The Art of Procrastination

procrastinating

I always knew that I had a tendency to procrastinate when it came to doing things that I really didn’t want to do but I had no idea I could procrastinate so professionally when it came to things I really do want to do. Let me explain.

Having published my debut novel back in January, I’m now working on book 2 with a projected publication date of January 2019. It seemed like a long time off when I set that goal but as I’m now nearly two thirds of the way through the year, and no-where near two-thirds of the way through my book, I’m beginning to feel a little unsettled. I know what I want to write, I have time in evenings, weekends and holidays to actually write it and I’m 100% motivated to publish my second book, and yet…

So what exactly is getting in my way?  I’m going to do my best to work round the notion that it’s lack of self-discipline, so bear with me. First up, I’m pointing a finger at social media. Now, to be fair, one of the things I’ve had to learn pretty fast since publishing book 1 is how to work the social media side of things. It doesn’t come naturally and I was dragged kicking and whimpering onto Twitter and Facebook. Of course once the initial efforts payed off and I started to see some activity, I was hooked. Instead of productively writing of an evening I instead found myself scrolling through twitter feeds, getting into conversations, making connections and spending hours thinking about the design for the next Facebook post and what ‘word of the week’ might interest followers.  The old advice of ‘put ten minutes aside each day’ just didn’t apply. Most days, it took me longer than ten minutes to type out the perfect reply to the first tweet on my feed. I’ve learned it can be fun, it can be creative and it can be very, very time-consuming. I’ve also learned that it’s essential to invest in time to develop your ‘brand’ and to market yourself and your book as a new self-published indie author.  I have not yet figured out the way round this conundrum (writing time versus social media / marketing time) but I’m confident I will one day meet the person who will help me make sense of it all. This has no doubt been my biggest challenge as a self-published author.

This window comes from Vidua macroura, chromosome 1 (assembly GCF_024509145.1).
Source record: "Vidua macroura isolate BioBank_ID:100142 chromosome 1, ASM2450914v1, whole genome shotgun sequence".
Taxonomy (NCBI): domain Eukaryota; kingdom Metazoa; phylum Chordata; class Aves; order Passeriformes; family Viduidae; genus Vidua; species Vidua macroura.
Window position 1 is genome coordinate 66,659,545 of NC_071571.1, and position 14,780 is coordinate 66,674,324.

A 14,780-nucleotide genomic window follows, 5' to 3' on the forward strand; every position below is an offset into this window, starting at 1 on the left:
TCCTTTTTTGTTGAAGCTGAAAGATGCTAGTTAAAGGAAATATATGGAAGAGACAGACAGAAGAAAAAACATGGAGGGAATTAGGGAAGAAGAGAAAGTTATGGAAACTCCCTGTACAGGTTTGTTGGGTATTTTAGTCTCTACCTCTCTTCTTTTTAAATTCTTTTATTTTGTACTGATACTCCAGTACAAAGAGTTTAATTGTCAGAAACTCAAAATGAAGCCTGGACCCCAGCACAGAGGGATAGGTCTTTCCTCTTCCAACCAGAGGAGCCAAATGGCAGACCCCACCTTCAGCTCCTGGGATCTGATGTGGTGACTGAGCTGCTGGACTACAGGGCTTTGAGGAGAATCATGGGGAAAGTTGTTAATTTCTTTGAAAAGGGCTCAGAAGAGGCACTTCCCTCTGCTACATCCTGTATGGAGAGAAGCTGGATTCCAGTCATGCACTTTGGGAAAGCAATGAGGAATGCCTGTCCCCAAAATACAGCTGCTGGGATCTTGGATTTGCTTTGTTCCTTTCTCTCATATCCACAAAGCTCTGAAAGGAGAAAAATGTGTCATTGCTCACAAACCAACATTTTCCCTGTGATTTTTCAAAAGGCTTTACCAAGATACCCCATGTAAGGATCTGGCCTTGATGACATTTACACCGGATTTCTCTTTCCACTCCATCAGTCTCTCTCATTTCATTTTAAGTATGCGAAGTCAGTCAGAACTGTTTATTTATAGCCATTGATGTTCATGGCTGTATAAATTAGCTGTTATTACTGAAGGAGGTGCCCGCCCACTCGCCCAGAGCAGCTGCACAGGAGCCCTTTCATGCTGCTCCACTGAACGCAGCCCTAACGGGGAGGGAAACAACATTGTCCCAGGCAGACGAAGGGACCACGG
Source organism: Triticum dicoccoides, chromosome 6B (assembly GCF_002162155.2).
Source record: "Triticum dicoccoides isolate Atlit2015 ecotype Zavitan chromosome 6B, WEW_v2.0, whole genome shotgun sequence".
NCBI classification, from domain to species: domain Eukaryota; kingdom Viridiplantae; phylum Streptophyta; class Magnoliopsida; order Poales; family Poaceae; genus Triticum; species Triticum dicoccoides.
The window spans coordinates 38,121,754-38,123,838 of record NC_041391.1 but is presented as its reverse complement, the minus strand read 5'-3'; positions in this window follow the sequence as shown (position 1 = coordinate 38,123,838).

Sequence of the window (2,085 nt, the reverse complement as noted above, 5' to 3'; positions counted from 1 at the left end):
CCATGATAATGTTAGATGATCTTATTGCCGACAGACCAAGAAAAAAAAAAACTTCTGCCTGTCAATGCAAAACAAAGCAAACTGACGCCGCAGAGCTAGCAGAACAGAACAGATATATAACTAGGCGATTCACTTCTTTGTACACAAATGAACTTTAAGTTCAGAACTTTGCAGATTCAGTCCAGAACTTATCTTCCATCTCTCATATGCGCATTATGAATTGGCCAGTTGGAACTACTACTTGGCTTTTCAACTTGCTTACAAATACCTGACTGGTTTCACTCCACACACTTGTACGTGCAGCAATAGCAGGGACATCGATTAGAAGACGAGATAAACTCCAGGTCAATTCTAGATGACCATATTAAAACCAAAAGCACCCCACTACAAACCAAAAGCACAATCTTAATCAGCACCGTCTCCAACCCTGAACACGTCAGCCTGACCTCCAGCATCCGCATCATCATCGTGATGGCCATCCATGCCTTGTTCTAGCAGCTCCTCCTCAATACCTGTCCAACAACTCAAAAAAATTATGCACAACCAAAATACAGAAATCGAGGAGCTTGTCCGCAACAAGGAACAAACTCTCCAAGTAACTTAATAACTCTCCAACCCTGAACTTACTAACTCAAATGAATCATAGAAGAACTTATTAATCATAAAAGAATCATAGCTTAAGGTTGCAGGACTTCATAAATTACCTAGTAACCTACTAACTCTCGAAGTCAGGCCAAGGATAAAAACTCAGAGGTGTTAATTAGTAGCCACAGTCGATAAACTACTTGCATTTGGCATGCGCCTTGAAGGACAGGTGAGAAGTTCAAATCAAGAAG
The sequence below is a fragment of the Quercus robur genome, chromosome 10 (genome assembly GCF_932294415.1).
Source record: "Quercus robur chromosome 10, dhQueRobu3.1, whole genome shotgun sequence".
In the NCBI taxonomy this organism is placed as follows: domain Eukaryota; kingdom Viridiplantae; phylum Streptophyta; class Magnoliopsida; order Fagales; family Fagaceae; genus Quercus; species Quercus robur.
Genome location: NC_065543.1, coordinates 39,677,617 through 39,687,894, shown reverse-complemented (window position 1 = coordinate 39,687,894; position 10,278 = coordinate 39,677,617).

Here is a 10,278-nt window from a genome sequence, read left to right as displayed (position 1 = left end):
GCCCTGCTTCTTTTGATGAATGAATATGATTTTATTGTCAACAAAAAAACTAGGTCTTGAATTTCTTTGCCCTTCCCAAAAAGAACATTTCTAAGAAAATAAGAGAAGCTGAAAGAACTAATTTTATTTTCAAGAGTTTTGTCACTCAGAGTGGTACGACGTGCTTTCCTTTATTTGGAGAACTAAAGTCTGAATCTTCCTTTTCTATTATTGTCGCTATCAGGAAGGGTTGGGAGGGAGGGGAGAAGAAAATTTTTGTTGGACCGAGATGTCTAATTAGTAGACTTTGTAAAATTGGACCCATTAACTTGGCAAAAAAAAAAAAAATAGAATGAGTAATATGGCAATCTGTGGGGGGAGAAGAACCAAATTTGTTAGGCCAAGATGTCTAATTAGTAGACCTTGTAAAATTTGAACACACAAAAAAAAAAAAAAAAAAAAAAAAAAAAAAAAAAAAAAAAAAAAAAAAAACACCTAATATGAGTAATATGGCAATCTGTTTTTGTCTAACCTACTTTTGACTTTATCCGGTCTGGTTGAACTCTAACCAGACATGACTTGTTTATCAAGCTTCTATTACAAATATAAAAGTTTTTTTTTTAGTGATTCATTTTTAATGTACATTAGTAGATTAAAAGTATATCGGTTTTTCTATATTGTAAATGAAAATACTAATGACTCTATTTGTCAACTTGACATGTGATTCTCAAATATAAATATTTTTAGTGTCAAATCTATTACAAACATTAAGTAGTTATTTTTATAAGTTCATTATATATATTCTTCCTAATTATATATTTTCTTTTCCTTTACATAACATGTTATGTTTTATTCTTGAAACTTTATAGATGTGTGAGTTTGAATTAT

But back to procrastination…

Take this summer, for example. It’s been one of the hottest on record and one of the few during which I’ve been able to lie out in the sun as the sun worshiper I am and fully appreciate the warmth. However it’s not that easy to see the screen on the laptop when the sun is shining brightly and my brightness levels only go so far and I don’t want to  accidentally delete a chapter because I can’t see where the cursor is and I might have highlighted a large section by mistake. A few failed attempts at writing in the sun (including a near drop of the laptop on account of suncream on my hands) and I quickly made the decision to save my writing for the evenings when I wouldn’t be sitting at a desk knowing I was missing that rare and glorious sunshine. I would use daylight hours to read on my lounger because reading is just as important as writing and I haven’t been doing enough of it lately. In the evenings though other things happen, like the above mentioned social media, discussions with family about my writing, checking book sales and reviews, going for a walk because I have to have some exercise (writing is such a sedentary thing to do) and watching a little TV to relax because you need to clear your head every once in a while so new, inspired plot ideas can emerge from the sub-conscious.